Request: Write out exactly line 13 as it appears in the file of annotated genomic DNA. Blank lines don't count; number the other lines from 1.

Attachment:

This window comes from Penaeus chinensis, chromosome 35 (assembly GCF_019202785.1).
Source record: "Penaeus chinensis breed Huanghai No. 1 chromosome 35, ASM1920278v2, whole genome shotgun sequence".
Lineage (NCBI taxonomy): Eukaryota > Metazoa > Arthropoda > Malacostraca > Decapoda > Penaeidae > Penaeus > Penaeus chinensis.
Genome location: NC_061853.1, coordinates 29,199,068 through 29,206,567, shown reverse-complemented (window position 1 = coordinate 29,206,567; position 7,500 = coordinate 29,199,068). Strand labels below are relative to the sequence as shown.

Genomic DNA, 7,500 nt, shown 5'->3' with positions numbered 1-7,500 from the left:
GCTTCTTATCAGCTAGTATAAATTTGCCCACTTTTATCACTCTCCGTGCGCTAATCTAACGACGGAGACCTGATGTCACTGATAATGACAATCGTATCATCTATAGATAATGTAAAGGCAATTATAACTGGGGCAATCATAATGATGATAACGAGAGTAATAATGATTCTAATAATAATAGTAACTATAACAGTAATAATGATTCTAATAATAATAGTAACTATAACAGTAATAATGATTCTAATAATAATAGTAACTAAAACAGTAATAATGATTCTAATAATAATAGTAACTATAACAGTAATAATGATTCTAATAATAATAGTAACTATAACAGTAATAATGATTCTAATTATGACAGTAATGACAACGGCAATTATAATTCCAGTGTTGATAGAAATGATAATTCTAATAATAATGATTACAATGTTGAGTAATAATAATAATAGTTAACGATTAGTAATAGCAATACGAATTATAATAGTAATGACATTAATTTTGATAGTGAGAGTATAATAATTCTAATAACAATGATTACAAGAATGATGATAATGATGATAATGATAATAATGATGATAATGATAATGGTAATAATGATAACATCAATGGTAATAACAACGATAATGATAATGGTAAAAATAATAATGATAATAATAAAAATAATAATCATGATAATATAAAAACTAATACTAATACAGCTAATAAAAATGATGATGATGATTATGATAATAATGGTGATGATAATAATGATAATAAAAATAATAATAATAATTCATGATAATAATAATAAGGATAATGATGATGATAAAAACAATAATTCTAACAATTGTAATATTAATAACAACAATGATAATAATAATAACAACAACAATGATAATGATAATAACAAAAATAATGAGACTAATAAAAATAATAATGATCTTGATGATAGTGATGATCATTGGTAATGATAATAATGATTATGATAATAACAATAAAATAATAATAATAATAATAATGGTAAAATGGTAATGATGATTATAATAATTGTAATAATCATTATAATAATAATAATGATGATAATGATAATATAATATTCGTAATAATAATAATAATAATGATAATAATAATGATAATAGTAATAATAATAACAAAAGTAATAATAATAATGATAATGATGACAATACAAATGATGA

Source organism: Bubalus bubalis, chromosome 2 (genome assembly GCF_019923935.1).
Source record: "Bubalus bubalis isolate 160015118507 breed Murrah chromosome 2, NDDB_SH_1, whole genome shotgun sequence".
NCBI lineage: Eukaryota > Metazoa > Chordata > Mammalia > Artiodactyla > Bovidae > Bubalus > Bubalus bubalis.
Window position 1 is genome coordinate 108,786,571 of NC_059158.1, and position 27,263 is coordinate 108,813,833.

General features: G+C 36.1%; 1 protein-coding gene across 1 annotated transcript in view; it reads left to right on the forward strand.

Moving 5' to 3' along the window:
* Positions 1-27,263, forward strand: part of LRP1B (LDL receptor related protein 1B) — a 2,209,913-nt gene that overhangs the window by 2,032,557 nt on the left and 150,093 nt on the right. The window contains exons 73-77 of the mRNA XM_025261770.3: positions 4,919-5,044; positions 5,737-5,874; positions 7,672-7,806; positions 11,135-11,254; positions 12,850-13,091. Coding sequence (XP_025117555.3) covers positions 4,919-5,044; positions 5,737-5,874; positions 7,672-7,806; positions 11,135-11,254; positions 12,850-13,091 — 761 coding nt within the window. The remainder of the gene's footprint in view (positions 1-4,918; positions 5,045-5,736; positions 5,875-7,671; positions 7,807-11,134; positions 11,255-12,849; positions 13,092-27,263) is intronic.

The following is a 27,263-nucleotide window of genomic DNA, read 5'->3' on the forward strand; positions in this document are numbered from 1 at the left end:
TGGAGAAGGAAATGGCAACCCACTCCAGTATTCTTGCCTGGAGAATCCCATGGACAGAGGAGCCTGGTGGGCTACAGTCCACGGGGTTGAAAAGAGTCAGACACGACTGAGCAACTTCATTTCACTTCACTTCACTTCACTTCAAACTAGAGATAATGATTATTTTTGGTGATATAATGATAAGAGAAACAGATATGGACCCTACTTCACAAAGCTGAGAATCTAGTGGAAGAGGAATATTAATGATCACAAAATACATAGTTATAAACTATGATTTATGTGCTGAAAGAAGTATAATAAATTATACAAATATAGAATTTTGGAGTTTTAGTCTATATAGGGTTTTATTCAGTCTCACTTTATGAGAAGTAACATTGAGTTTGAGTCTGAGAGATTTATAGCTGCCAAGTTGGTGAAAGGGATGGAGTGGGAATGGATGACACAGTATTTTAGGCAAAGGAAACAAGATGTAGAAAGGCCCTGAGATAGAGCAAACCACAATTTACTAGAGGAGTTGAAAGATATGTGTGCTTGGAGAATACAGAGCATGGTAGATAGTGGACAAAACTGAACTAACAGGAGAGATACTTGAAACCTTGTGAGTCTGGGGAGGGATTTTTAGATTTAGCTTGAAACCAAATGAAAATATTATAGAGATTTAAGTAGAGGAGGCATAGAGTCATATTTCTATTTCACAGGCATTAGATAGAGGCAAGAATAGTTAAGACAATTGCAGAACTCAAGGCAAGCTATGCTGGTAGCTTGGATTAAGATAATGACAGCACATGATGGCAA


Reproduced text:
* Positions 1-27,263, forward strand: part of LRP1B (LDL receptor related protein 1B) — a 2,209,913-nt gene that overhangs the window by 2,032,557 nt on the left and 150,093 nt on the right. The window contains exons 73-77 of the mRNA XM_025261770.3: positions 4,919-5,044; positions 5,737-5,874; positions 7,672-7,806; positions 11,135-11,254; positions 12,850-13,091. Coding sequence (XP_025117555.3) covers positions 4,919-5,044; positions 5,737-5,874; positions 7,672-7,806; positions 11,135-11,254; positions 12,850-13,091 — 761 coding nt within the window. The remainder of the gene's footprint in view (positions 1-4,918; positions 5,045-5,736; positions 5,875-7,671; positions 7,807-11,134; positions 11,255-12,849; positions 13,092-27,263) is intronic.